I just got back from a weeklong photographic workshop with Connie Imboden up a the Maine Media Workshops. It was an amazing experience and I’ll write more about it later, but one thing in particular stuck with me. Connie repeatedly emphasized paying attention to the edges of the frame. The constrictions of the photographic form force us into a defined compositional shape, but the form can be a source of creative seeing as well.
With my metal sheets, I realized that I have multiple edges to play with in addition to the camera frame. There are of course the physical edges of the mirror, but each sheet also has zones where the polish transitions from rough to smoothly reflective. Reflections in these zones change and warp, depending on my position. But there is also the metal surface itself that can become an edge. Divots, scratches and marks define a surface of interaction that changes the reflection and thus the image in the final photograph.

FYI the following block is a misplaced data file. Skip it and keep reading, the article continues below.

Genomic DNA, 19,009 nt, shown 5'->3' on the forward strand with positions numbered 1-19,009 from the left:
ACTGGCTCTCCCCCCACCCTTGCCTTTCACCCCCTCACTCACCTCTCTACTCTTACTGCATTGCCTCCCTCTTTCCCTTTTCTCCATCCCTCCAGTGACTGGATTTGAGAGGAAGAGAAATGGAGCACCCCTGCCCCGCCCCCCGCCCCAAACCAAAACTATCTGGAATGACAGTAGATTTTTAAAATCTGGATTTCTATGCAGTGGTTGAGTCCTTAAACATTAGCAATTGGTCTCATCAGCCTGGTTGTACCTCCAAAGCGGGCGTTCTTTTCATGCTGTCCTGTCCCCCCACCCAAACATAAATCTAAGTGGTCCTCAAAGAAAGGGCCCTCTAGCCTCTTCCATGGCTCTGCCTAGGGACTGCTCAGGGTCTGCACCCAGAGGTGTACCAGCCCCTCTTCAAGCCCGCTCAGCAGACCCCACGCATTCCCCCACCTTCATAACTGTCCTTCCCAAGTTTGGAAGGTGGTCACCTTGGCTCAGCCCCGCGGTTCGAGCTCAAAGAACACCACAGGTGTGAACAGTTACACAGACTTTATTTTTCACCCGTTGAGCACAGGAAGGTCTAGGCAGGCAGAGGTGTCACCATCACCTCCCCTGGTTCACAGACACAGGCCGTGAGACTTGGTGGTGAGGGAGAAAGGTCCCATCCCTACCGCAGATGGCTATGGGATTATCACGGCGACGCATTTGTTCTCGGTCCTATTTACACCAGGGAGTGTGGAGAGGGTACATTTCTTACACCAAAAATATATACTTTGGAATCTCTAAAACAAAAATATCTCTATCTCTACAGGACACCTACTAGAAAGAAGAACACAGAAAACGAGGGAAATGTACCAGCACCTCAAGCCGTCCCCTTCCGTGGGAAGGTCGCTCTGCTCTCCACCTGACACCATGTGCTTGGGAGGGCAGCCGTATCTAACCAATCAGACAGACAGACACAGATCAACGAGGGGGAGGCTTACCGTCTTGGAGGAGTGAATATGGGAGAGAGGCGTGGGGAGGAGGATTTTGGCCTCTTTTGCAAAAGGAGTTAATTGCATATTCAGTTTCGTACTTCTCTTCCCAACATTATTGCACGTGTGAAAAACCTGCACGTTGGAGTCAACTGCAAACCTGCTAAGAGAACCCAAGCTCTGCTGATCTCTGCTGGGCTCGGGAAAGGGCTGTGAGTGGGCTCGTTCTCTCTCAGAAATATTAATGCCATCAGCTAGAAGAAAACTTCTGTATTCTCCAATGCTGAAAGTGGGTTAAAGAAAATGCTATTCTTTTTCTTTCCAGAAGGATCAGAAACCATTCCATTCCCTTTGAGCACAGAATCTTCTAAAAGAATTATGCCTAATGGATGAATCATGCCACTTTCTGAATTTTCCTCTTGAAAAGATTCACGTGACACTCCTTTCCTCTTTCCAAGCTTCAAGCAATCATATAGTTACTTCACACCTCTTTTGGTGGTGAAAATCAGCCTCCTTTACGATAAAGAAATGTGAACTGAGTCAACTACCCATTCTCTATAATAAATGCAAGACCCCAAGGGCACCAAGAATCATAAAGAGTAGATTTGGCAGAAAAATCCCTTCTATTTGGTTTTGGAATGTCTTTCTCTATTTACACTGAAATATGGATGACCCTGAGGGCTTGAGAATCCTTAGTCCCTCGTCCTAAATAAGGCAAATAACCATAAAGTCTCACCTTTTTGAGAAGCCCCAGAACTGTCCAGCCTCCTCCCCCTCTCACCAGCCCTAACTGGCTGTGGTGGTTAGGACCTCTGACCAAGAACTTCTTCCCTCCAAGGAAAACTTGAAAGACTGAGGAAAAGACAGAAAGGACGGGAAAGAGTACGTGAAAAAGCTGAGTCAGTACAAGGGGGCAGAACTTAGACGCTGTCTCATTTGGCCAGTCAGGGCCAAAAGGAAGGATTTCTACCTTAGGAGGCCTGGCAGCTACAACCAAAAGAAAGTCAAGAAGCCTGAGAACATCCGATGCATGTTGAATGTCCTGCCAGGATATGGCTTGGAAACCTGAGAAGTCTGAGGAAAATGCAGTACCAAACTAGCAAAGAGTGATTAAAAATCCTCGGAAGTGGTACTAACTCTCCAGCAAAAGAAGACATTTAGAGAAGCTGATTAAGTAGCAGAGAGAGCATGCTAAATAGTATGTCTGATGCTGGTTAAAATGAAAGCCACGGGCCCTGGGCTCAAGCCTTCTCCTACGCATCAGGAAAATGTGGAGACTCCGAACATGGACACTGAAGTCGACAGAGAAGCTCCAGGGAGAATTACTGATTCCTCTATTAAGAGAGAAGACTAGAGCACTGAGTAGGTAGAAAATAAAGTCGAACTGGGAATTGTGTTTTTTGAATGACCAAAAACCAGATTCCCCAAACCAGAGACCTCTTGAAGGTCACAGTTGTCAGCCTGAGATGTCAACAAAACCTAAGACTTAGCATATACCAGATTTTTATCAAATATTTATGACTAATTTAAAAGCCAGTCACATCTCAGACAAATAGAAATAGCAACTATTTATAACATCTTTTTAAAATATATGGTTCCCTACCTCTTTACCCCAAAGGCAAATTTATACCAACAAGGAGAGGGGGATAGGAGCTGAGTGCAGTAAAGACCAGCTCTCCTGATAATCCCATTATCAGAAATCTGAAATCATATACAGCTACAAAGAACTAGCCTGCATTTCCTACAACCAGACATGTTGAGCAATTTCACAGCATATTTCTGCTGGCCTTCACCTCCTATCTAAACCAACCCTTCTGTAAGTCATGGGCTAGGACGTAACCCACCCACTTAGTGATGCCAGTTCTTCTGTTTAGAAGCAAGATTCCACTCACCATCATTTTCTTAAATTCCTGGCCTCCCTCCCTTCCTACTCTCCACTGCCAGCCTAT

So it was with those thoughts in mind that I headed into the studio the past weekend. Chloe and I focused on the interaction of her poses and the various border elements of the metal. I’m pretty happy with the results, but I’m seeing ways to open up the composition within the reflection. Stay tuned!
Lucas James is a fine art photographer based in Manchester, NH. Anisotropic Images Photography.